Code Section 1.401(k)-1(a)(6)(iii) specifically provides that a partner in a partnership or a sole proprietor must make the election to defer before the end of the partnership tax year or the individual tax year respectively as compensation is deemed earned income as of the last day of the applicable tax year. An election or decision to defer after the tax year closes is problematic and changes to nature of the contribution. 

Consider two hypothetical examples. In the first example, Bob and Doug, partners in a partnership, filing on calendar tax and plan years 2012, each make the decision and subsequent election to make a portion of their annual contribution as 401(k) as well as a resolution to fund non-elective contributions and determine the staff contribution under a new comparability allocation provided in the plan document. They make a resolution on the first Monday of December each year at the final partner meeting, providing each partner with annual additions appropriate to their personal cash flow needs and a 5% of pay allocation to eligible staff members to be increased as necessary to satisfy the nondiscrimination rules. Bob and Doug have exercised their decisions appropriately whether their contributions change or remain constant from year to year.

In the second example, Laverne and Shirley are in a partnership arrangement similar to Bob’s and Doug’s, except that Laverne and Shirley send e-mails independently to their service provider each February providing the amount of contributions they want in the plan for the previous plan year without consent of action, resolution or deferral election on file. The Laverne and Shirley plan is either characteristically all CODA, or more likely not CODA. Laverne’s or Shirley’s annual additions are effectively all employer non-elective contributions resulting in an increased staff cost to satisfy rate group testing. The repercussion of the timing error may require amended partnership and individual tax returns including adjustment of FICA/FUTA and income taxes paid on top of the additional staff cost.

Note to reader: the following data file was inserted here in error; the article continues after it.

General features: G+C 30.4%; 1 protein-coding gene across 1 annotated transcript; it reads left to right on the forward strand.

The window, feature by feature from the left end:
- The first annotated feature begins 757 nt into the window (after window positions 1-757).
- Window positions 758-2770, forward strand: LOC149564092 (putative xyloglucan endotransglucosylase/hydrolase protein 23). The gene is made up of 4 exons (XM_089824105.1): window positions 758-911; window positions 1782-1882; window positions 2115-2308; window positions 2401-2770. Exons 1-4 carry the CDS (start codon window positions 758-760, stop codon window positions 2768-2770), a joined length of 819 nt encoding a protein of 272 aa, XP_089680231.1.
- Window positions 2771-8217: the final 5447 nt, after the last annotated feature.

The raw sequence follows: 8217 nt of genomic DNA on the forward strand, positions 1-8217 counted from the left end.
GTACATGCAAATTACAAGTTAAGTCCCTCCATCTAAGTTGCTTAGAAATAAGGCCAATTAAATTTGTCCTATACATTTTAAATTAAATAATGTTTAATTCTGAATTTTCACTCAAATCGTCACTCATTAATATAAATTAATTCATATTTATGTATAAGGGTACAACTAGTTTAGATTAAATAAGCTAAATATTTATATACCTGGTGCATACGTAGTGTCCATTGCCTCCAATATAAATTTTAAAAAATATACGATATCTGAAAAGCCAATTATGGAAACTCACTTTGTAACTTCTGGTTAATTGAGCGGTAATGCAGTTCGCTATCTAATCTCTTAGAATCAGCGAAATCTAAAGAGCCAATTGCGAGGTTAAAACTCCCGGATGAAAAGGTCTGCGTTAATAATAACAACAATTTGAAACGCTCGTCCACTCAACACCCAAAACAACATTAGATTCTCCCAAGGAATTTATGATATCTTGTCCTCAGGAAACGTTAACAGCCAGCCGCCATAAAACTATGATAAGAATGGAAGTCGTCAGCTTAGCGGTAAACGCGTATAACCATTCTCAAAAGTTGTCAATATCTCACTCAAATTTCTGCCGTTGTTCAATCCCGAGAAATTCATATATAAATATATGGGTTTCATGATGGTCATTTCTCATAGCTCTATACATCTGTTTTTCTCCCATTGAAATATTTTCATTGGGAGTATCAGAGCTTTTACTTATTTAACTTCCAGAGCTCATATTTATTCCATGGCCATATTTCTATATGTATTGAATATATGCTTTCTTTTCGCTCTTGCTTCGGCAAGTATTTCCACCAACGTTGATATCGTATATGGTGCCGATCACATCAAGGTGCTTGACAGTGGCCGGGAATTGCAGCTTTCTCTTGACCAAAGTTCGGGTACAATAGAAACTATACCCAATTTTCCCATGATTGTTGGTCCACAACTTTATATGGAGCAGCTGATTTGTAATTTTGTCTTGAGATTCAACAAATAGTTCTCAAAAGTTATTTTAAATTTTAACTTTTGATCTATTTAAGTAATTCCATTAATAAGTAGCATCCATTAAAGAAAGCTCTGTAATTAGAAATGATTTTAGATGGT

Mitigating and Preventing Violations

The consequences of CODA violations reach across several aspects of qualified plan regulations, and the preeminent prevention is fundamental to appropriate fiduciary standards. 

Timely documentation is the best defense against misinterpreting the actions of the plan sponsor and its participants. It’s best to designate a decision making body to approve, ratify and aggregate the individual members elections on employer contributions. That way, employer contributions are resolved by group consensus consistent with other plan related decisions. Since contributions are often made in the tax year following the deduction, documentation of the committee’s decision also supports the intended year of funding and deduction. The amount may not be determinable before the tax year ends, but the committee may still provide a decision to make or not make an employer contribution.

To avoid late and potentially harmful decisions, maintain electronic or hard copy deferral elections all participants including partners and sole proprietors. Affirmative election for a zero deferral is as important as an election to defer especially in a safe harbor plan where notification is a key component to the safe harbor status. Partners who choose to wait until the end of the year to contribute should review the election each year before the tax year ends and either make a new election or leave the election in place.  

A linguist can appreciate that facts and circumstances define terms like employer, employee and CODA. When auditing or examining the behavior of a plan sponsor and its participant the processes and procedures should present a clear line between the employee making an election and the employer resolving to act.

JJ McKinney, CPC, ERPA, QPA, QKA, is a principal and COO of Retirement Strategies, Inc., a service provider for employer sponsored retirement plans in Atlanta. Plan consulting, education and advocacy for the private pension system are his professional passions.